But Miami's Mayan prophecy wouldn't be truly fulfilled until the rising of its triple moon: the callipygian Kardashian sisters. We almost avoided it. Producers of Kourtney & Kim Take Miami were denied by Di Lido Island, rejected by Belle Isle, and booted from the rest of Miami Beach. Then — like the ditsy chick in horror films who can't help but mess with evil spirits — the legendarily corrupt Mayor Andre Pierre invited the terrible trio to North Miami with open arms.

Soon the Kardashians had whipped South Florida's worst TV stars into a terrible, T&A-fueled frenzy. One Real Housewives star's son nut-punched a homeless guy, only to get caught after proudly posting video of the assault on YouTube. King of Diamonds dancer Tip Drill broke her face after tumbling more than 20 feet down a stripper pole in pursuit of celebrity cash. Northwestern High School's legendary marching band was pulled into a rap video called "Bandz a Make Her Dance" alongside porn star Alexis Texas (of Buttwoman vs. Slutwoman fame). And Paula Simonds, a mild-mannered Miami mother of three, renamed herself Lacey Wildd and went on a plastic surgery binge. Wildd wanted size triple-M breasts, but after 12 previous operations, not a single Miami plastic surgeon would touch her. And when this city's boob docs take the moral high ground, it must be the end times.

As if this methodical destruction of Florida's moral fiber by celebs weren't enough, the most despicable crowd of all arrived in August: the Republican National Convention. Fox News' four horse-anchormen of the apocalypse flew into Tampa to stoke the hellfire flames of controversy as Mitt Romney took the pulpit and Clint Eastwood grappled with an empty chair. But the real action was outside the convention center. Strip clubs around Central Florida stocked up on talent, including a bevy of busty porn stars (including one who looked like — shudderSarah Palin) hired to prostrate themselves as conservative pols showed off their stimulus packages and rained handfuls of fiscal-cliff cash. And everybody and their mother brought their Glock.

Whether it was Republican right-wingers or slutty reality TV stars, by year's end South Florida was so chock-full of famous craziness — and guns — that something had to explode. The stars were aligned, like a cut of pure Colombian yeyo on Nostradamus' gnarly old nipple. All we had to do was snort.


Mayan Prediction: The oceans will rise and the earth will shake.

Florida Reality: In the end, however, maybe it was volcanic ashes — not Kardashian asses — that we should have worried about. If there's one common theme among apocalyptic predictions, it's that nature is about to wreak its primordial revenge. Christians expect drought, famine, fire, and tremors before the Rapture. Norse mythology says the planet will shake as the gods fight it out. For the Mayans, the god of earthquakes was also the god of death. Cizin, a laughing skull with a necklace of eyeballs, was responsible for destroying earlier civilizations. Why not ours as well?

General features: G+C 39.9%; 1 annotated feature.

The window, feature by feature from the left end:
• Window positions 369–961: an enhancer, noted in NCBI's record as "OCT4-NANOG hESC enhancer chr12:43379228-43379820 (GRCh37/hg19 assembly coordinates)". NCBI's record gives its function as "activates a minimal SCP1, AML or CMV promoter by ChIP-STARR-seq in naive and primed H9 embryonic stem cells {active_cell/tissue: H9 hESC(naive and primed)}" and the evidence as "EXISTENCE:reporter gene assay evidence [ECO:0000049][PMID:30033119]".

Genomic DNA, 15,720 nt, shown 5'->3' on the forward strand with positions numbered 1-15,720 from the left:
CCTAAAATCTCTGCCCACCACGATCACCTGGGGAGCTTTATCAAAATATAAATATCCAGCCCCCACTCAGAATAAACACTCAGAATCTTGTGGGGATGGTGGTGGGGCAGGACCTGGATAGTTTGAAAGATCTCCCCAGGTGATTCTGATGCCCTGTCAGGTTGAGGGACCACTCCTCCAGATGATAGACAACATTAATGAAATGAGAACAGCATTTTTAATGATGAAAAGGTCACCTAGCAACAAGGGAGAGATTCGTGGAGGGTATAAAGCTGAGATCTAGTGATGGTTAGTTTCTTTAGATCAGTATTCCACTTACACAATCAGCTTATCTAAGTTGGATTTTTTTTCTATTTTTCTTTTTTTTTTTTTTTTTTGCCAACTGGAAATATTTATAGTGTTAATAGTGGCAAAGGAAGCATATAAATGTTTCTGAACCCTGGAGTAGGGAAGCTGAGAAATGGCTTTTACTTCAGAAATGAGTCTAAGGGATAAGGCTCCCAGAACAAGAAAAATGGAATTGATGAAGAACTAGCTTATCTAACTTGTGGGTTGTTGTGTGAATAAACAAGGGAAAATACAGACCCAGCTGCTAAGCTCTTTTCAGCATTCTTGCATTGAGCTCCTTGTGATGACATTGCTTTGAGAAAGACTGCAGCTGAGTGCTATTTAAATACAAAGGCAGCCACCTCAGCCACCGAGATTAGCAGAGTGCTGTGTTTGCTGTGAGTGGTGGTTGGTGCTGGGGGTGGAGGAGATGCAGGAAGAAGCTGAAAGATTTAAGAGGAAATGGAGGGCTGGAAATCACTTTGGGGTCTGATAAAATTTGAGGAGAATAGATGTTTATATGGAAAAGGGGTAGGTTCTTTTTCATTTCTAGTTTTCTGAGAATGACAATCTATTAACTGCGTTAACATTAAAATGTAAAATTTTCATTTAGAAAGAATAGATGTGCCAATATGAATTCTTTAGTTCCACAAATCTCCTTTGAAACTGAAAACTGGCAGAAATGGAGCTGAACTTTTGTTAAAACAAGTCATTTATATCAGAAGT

As the year wore on, Miami indeed teetered dangerously on the brink of collapse. After city commissioners agreed to shell out more than a billion dollars for a thoroughly unnecessary project, French engineers began tearing a three-quarter-mile tunnel beneath Biscayne Bay. Like a 12-month enema, a massive, $45 million German drill named Harriet churned underneath us all year long.

Soon, pieces of Miami began collapsing. Three construction workers perished when a five-story parking garage pancaked at Miami Dade College's Doral campus in October. Tropical Storm Sandy's unrelenting rain and wind tore Fort Lauderdale streets to pieces. In the boob-job bastion of Bal Harbour, the entire beach was swept out to sea. And South Beach turned into a Vietnamese shrimping village for six months, with TV anchors in fisherman waders reporting live from flooded street corners like an episode of The Most Dangerous Catch.

Then the animal plagues began. Burmese pythons and aggressive African crocodiles overtook the Everglades. Caribbean crazy ants crept into Miami-Dade. Malarial mosquitoes migrated from Key West. And feral cats turned the University of Florida into an extra-large litter box. Tiger cubs and alligators were suddenly kosher in kiddie pools.

Humans tried to fight back. Officials declared open season on invasive species, including a $1,500 prize for bagging the biggest Burmese python. Some people turned to vigilante justice. A dude in Jacksonville was arrested for skinning dogs in his front yard. A guy in St. Petersburg stuffed four kittens into a bag and put them in a freezer. A lady in Bay County decapitated her kids' pet rabbit and then crept under her mobile home to hide from cops. And a Tampa woman was arrested for going "Gangnam Style" on the back of a manatee.

Other folks simply took to eating their animal underlings. In Broward County, an 8-year-old retired racehorse named Marco was stolen from a barn in Southwest Ranches. Later that day, his body was found hacked to bits, his muscles stripped of flesh. "That horse was a pet," owner Suso Sangiao-Parga lamented. A $1,000 reward failed to capture the anti-equine invader.

But the joke was on the thieves, or whoever ate the purloined pony pieces. As a New Times investigation uncovered in August, South Florida racehorses are riddled with more drugs and steroids than the cast of The Jersey Shore. In fact, American thoroughbreds are so thoroughly doped that Canadians and Mexicans are now rejecting the toxic meat. That's right: Mexico — where food safety means that the man serving you a meal of Montezuma's revenge wears a sombrero — is shunning our rancid horse flesh.

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1 comments
bobbjobob
bobbjobob

That whoel Mayan thing is pretty funyn when you think about it.


www.Anon-its.tk

 
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